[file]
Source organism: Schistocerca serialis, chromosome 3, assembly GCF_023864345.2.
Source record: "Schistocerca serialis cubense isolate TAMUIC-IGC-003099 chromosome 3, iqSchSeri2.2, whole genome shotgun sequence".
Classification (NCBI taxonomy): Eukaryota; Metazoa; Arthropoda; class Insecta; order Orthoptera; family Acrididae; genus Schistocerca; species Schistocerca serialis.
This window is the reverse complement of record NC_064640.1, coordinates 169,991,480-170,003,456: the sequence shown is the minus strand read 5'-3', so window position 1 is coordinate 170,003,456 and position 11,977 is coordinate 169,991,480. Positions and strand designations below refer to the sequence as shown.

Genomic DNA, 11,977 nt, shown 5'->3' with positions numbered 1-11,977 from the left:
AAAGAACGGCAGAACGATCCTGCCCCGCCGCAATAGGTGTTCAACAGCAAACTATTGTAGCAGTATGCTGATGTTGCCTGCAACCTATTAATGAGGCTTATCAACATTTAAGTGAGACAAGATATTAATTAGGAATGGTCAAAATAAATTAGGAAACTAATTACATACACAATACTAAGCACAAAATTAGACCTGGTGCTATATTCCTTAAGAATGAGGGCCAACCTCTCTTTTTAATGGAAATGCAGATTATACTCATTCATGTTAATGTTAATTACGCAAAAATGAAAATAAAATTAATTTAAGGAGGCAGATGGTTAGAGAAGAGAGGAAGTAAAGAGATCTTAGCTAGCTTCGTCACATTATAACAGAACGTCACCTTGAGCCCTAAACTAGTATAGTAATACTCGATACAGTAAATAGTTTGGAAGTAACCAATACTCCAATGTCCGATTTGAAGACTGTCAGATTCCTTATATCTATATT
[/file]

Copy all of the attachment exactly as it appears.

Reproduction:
Source organism: Schistocerca serialis, chromosome 3, assembly GCF_023864345.2.
Source record: "Schistocerca serialis cubense isolate TAMUIC-IGC-003099 chromosome 3, iqSchSeri2.2, whole genome shotgun sequence".
Classification (NCBI taxonomy): Eukaryota; Metazoa; Arthropoda; class Insecta; order Orthoptera; family Acrididae; genus Schistocerca; species Schistocerca serialis.
This window is the reverse complement of record NC_064640.1, coordinates 169,991,480-170,003,456: the sequence shown is the minus strand read 5'-3', so window position 1 is coordinate 170,003,456 and position 11,977 is coordinate 169,991,480. Positions and strand designations below refer to the sequence as shown.

Genomic DNA, 11,977 nt, shown 5'->3' with positions numbered 1-11,977 from the left:
AAAGAACGGCAGAACGATCCTGCCCCGCCGCAATAGGTGTTCAACAGCAAACTATTGTAGCAGTATGCTGATGTTGCCTGCAACCTATTAATGAGGCTTATCAACATTTAAGTGAGACAAGATATTAATTAGGAATGGTCAAAATAAATTAGGAAACTAATTACATACACAATACTAAGCACAAAATTAGACCTGGTGCTATATTCCTTAAGAATGAGGGCCAACCTCTCTTTTTAATGGAAATGCAGATTATACTCATTCATGTTAATGTTAATTACGCAAAAATGAAAATAAAATTAATTTAAGGAGGCAGATGGTTAGAGAAGAGAGGAAGTAAAGAGATCTTAGCTAGCTTCGTCACATTATAACAGAACGTCACCTTGAGCCCTAAACTAGTATAGTAATACTCGATACAGTAAATAGTTTGGAAGTAACCAATACTCCAATGTCCGATTTGAAGACTGTCAGATTCCTTATATCTATATT